What a beautiful picture that makes in my mind, the God who created the universe, who holds our hearts in His hands and lovingly stitches them back together.  And here is the entry for “binds” as in “He binds our wounds…”

châbash
khaw-bash’
A primitive root; to wrap firmly (especially a turban, compress, or saddle); figuratively to stop, to rule: – bind (up), gird about, govern, healer, put, saddle, wrap about.

The greatest Physician of all holds us in His hands.   I like Spurgeon’s fleshing out of wounds here:

As a man that hath a barbed arrow shot into his side, and the arrow is plucked out of the flesh, yet the wound is not presently healed; so sin may be plucked out of the heart, but the scar that was made with plucking it out is not yet cured. The wounds that are yet under cure are the plagues and troubles of conscience, the sighs and groans of a hungering soul after grace, the stinging poison that the serpent’s fang hath left behind it; these are the wounds. -Spurgeon

Commentary from Treasury of David on this:

Mighty encouragement to trust in God. God takes care of the universe; may I not entrust my life, my soul, to him? Where he rules unquestioned there is light and harmony; let me not resist his will in my life. – C. A. D.

kind of like the “lilies of the field” imagery, except here He is the grand Orchestrator of both big and small.   So why is it so hard for us to trust at times?

Another lovely interpretation here:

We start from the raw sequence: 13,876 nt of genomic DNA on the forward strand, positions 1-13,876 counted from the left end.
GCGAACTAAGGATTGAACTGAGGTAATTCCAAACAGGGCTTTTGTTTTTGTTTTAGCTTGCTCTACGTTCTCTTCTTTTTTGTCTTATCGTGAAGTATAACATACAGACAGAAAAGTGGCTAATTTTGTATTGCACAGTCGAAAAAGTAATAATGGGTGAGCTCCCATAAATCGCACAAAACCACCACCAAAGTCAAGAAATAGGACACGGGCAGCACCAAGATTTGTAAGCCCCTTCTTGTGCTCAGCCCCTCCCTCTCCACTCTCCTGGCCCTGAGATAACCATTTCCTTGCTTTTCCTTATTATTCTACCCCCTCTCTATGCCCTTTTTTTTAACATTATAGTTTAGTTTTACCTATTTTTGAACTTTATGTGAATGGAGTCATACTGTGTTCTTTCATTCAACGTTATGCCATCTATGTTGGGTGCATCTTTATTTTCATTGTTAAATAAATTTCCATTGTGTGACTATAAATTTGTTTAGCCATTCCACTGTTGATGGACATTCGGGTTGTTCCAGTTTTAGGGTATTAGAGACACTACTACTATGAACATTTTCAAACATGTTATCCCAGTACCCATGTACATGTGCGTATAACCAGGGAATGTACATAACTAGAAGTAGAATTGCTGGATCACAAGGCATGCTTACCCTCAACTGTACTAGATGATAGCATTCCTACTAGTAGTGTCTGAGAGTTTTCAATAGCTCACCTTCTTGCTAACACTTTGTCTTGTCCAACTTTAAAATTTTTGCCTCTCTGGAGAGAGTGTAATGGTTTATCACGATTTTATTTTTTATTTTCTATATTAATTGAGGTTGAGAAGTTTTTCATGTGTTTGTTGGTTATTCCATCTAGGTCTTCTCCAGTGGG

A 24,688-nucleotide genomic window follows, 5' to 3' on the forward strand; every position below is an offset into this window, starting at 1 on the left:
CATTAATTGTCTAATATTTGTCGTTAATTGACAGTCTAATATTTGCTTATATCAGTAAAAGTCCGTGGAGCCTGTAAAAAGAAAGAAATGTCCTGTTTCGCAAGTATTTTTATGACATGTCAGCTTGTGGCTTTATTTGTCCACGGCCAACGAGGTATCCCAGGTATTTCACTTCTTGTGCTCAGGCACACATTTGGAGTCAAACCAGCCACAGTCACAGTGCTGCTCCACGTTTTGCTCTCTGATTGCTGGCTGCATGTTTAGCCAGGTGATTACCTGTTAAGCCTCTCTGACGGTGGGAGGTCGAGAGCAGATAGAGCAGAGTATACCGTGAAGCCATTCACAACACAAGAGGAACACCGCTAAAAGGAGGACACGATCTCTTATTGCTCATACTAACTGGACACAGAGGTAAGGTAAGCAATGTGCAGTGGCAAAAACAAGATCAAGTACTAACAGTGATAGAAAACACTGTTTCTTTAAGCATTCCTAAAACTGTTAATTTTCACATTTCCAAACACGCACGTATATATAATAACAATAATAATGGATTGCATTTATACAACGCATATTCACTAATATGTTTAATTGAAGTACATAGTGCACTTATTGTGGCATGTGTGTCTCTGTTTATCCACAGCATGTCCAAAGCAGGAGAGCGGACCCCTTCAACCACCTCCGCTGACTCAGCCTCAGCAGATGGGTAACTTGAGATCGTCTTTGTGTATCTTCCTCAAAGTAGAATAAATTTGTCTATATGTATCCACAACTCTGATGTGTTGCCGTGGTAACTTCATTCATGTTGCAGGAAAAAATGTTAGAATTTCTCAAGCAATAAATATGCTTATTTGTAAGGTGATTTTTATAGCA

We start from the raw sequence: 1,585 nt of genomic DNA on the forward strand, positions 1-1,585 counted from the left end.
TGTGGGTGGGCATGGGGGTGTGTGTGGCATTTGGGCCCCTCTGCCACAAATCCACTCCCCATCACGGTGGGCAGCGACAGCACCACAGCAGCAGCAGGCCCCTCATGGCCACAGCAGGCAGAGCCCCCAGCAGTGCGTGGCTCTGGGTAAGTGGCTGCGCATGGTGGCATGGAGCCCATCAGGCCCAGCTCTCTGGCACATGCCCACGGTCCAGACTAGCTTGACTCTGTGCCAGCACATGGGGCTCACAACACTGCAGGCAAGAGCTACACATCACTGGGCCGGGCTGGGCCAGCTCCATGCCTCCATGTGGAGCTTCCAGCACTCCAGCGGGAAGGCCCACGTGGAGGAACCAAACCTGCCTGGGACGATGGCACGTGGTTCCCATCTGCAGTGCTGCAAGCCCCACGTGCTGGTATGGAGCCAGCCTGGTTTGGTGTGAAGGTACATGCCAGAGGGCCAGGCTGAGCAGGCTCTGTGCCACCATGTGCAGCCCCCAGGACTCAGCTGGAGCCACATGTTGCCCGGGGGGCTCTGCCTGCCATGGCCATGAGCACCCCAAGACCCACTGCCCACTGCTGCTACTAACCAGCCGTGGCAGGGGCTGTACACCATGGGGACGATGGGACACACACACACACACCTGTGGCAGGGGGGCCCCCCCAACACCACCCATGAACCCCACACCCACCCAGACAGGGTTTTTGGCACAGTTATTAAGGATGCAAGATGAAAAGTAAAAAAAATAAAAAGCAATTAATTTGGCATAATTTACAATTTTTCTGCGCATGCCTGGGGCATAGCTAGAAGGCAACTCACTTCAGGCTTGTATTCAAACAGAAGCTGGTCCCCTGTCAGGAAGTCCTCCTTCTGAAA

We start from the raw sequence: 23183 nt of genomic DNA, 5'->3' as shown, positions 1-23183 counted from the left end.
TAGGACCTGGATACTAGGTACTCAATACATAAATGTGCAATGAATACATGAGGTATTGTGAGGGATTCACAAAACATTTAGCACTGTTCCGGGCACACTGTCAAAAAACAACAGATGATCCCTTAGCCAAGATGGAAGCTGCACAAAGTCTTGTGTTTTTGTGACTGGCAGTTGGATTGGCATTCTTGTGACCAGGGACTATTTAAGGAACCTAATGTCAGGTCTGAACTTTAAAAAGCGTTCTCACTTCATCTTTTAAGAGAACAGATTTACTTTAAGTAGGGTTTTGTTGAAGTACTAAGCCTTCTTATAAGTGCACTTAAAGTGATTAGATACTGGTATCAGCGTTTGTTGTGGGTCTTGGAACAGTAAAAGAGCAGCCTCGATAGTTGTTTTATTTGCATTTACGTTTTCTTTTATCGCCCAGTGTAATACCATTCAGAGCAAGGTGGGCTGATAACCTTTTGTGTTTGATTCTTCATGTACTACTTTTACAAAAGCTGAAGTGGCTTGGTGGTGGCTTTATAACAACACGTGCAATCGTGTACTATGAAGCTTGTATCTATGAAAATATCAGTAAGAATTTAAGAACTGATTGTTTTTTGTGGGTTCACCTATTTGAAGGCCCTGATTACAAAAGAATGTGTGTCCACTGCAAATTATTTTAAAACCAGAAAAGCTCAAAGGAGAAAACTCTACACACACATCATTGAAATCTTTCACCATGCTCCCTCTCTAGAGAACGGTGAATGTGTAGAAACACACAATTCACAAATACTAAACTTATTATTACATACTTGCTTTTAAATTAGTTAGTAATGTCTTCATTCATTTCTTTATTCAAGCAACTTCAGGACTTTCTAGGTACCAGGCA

“I dwell with him who is of a contrite heart.” The more abundantly will he manifest the kindness and the glory of his power, in tenderly carrying it in his bosom, and at last binding up its painful wounds. “He healeth the broken in heart.” “O thou afflicted, tossed with tempest, and not comforted, behold, I will lay thy stones with fair colours, and lay thy foundations with sapphires.” Weeping Naomi said, “Call me Mara, for the Lord hath dealt very bitterly with me.” Afterwards, happy Naomi took the child of her own Ruth, and laid it in her bosom, and sweetly found that the days of her mourning were ended.
My dear friend, this new gash of deep sorrow was prepared for you by the Ancient of Days. His Son – and that Son is love – watched over the counsels of old, to keep and to perform them to the minutest circumstance. – John Jameson, 1838.

The two extremes are difficult to accomodate in my mind at the same time—the omnipotent ruler of the universe and the intimate compassion of the Savior.  A contrast?  A fullness?  What a comprehensive God.  I love that last bit….”to keep and to perform them to the minutest circumstance.”  God never sleeps nor slumbers.  He is meticulously loving and just, an exacting force over all of His creation.